This scenario’s wild card takes the form of Jesse Faden (played by Courtney Hope), who acts as the conduit for another entity – one she’s named “Polaris.” Like its namesake, it guides Jesse to the Federal Bureau of Control and, by proxy, her kidnapped twin brother which usually appears as a shimmering fractal spiral to highlight checkpoints and mission objectives. The thing is, though, I honestly can’t determine whether it’s Jesse or Polaris who is the actual player character. There’s something off about Jesse, though that does apply to the rest of the phenomenally characterized cast, with her reactions towards the extraordinary and inexplicable as either slight bemusement or stoicism bordering on apathy. As if she’s not really there, that something else is in the driving seat and she’s providing commentary while watching from a Cartesian theater. Nothing suggests Jesse has any firearms training and each superpower she gets is new to her, but nonetheless uses both rather proficiently upon receiving them. If Jesse Faden is simply a puppet of Polaris, does that make the players themselves Polaris?

I don’t know. They never explain it and, by Cthulhu’s tentacle-beard, I love that!

Too bad playing the game is nowhere near as interesting as the setting, its inhabitants, or any idea explored within the plot. It’s confusing how Remedy can use all these high concepts in their story, yet it’s attached to this third-person shooter format – which made sense with the first two Max Payne games, what with all the homages to John Woo and The Matrix, but feels lazily implemented in a game like Control. You’d think, given all the shape-shifting rooms and Weird Fiction elements, it’d involve more puzzle-solving with aspects of survival horror but, no, you’re just mowing down a bunch of dudes in SWAT gear with firearms like so many other titles but with magic bullets and typical variations of telekinesis. Well, okay, there are other kinds of enemies but they’re incredibly annoying (especially the ones that fly) and, when combined with some environmental effects that overwork the hardware (causing graphical slowdowns or skips) and misleading visual overlays that don’t indicate if you’ve lost health but feel like such, turn battles into as much of a clusterfuck as they were in Sundered. Don’t get me started on the weirdly granular skill tree, resource-gathering for upgrades, and combat mods that’re so specific in their function they’re useless…

What made this unengaging gameplay loop tolerable enough to wade through, if anything, was everything else around it. Each collectible – which comes in a variety of forms – does a fantastic job at world-building; giving you a better understanding of the FBC’s function, those within its weirdly inexhaustible workforce, and what (very) little they know of the Black Pyramid/Oldest House/Astral Plane/etc. If them kidnapping Jesse’s twin brother isn’t enough to indicate their dubious ethics, an FBC psychologist (who clearly does not understand children) conceives the world’s most unnerving kids’ show. Y’know, to both “entertain” and educate the six-year-old orphan they hold captive about all the supernatural nonsense. Seriously, “Threshold Kids” feels like part of [Adult Swim]’s live-action line-up but with the disconcerting oddity amped up to even rival The Eric Andre Show.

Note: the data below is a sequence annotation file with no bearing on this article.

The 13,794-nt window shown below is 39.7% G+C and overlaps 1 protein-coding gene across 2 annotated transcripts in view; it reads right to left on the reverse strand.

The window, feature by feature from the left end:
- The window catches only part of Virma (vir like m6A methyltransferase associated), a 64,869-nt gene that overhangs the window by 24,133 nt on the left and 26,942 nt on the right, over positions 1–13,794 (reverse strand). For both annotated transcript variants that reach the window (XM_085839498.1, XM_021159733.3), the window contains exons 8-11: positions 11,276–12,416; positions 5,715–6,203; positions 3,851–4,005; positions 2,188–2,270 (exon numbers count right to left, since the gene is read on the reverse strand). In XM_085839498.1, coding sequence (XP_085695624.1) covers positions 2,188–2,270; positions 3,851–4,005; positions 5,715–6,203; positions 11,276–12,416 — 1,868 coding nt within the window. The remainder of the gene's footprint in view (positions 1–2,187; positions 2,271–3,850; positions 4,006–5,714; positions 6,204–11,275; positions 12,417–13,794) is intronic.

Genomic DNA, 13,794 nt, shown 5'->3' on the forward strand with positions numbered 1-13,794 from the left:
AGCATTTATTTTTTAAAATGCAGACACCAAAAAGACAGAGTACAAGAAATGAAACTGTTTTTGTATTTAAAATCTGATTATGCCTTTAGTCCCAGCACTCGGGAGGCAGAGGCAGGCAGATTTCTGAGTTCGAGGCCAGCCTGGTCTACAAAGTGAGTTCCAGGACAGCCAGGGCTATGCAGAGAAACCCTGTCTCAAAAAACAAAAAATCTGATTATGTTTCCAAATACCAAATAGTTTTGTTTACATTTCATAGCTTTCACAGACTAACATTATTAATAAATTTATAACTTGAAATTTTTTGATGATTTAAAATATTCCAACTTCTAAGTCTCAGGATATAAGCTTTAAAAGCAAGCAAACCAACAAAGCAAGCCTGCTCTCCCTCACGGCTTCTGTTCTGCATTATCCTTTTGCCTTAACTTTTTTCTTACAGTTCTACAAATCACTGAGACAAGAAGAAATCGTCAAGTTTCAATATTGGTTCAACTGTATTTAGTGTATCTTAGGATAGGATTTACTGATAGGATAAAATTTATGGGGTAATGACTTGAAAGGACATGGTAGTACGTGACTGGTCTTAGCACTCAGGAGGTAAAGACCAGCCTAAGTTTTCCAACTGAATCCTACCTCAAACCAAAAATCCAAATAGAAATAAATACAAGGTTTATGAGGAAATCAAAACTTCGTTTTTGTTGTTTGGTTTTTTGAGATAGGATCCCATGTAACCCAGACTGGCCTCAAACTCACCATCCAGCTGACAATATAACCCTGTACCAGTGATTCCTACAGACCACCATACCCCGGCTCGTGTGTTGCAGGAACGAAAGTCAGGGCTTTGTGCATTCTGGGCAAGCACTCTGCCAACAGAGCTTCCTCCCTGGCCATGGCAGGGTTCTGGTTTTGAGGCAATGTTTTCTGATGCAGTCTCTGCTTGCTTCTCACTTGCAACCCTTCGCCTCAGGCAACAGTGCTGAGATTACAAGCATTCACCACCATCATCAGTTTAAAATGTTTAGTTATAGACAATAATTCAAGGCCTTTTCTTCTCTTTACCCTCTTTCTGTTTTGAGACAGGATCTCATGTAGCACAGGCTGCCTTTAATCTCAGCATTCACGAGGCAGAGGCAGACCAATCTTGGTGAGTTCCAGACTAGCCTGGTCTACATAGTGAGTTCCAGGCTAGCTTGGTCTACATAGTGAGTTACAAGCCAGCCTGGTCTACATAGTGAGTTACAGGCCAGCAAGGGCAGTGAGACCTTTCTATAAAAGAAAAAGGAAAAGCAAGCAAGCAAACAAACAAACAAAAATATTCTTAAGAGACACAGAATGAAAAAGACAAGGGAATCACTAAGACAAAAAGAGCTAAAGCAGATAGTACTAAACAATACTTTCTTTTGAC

There’re also awkward, badly-edited instructional presentations by Casper Darling (played by Matthew Porretta), who seems like a charmingly goofy tinkerer that wouldn’t be out of place in Ghostbusters, but it slowly becomes apparent that he’s actually a…mad scientist. Not akin to a comicbook supervillain or from Mary Shelly’s Frankenstein, but fugitive Nazis hiding in South America to make clones of Hitler like The Boys from Brazil. Much like ally Emily Pope (played by Antonia Bernath), he seems too nice and that’s more alienating than Jesse’s cold demeanor, and one can’t help but wonder that they must be hiding something unforgivable under this obvious fa├žade of congeniality.

Though their function may be necessary, most of those employed by the FBC aren’t actually good people and more interested in getting the job done than anything else – they’re as if Hannah Arendt’s concept of the “Banality of Evil” physically manifested. Even the FBC’s previous Director, Zachariah Trench (played by James McCaffrey, the voice of Max Payne himself!), is more paranoid and ominously menacing than Joseph fucking McCarthy during the Red Scare, whose obsession with security and safety becomes more of a curse than a blessing as it consumes him. It’s rather depressing the most trustworthy person is the ghost of Alan Wake (yes, that one…also played by Matthew Porretta) and only a little of what he says makes any sense. It’s indicative of how the setting itself, along with the Brutalist architecture, is as atmospherically hostile to the player as Yharnam was in Bloodborne – the Oldest House may tolerate your presence, for its personal benefit, but only begrudgingly…for now.

There’s a lot more I can say about the game, for another nine or so blocks of text – including how the song “Take Control” by Poets of the Fall or Casper Darling’s creepy stalker music video for “Dynamite” is fucking amazing and why – but that’s the ultimate problem with Control: it’s more interesting to think about and discuss than as a ludic experience. That’s unfortunate, for its potential was about as vast as the Astral Plane itself…


The three-month delay is honestly quite shameful, on my end, but I do have a good reason: I’ve recently moved back to Southern California to take care of my dad, who’s recently had shoulder surgery, as well as doing some home improvements for his place – plus, like, I really needed the change in scenery and it was becoming too expensive to live up north. I’m still acclimating to my new environment, which is warmer and dryer than what I’ve gotten used to over the last seven years, but – now that I have a good deal less to worry about and depress me into another writer’s block – I intend to put out more content on regular basis and have a bunch of other pieces current in the works. Oh, and my birthday was eight days ago – so, yeah, happy (belated) birthday to me!

I’ll have a review of WandaVision by next week, or the one after that, as well as a (mostly) freeform rant/op-ed and another installment of Surfing the Netflix: Animation Edition on none other than Thus Spoke Rohan Kishibe, as a follow-up to my Non-Fan Review of JoJo’s Bizarre Adventure.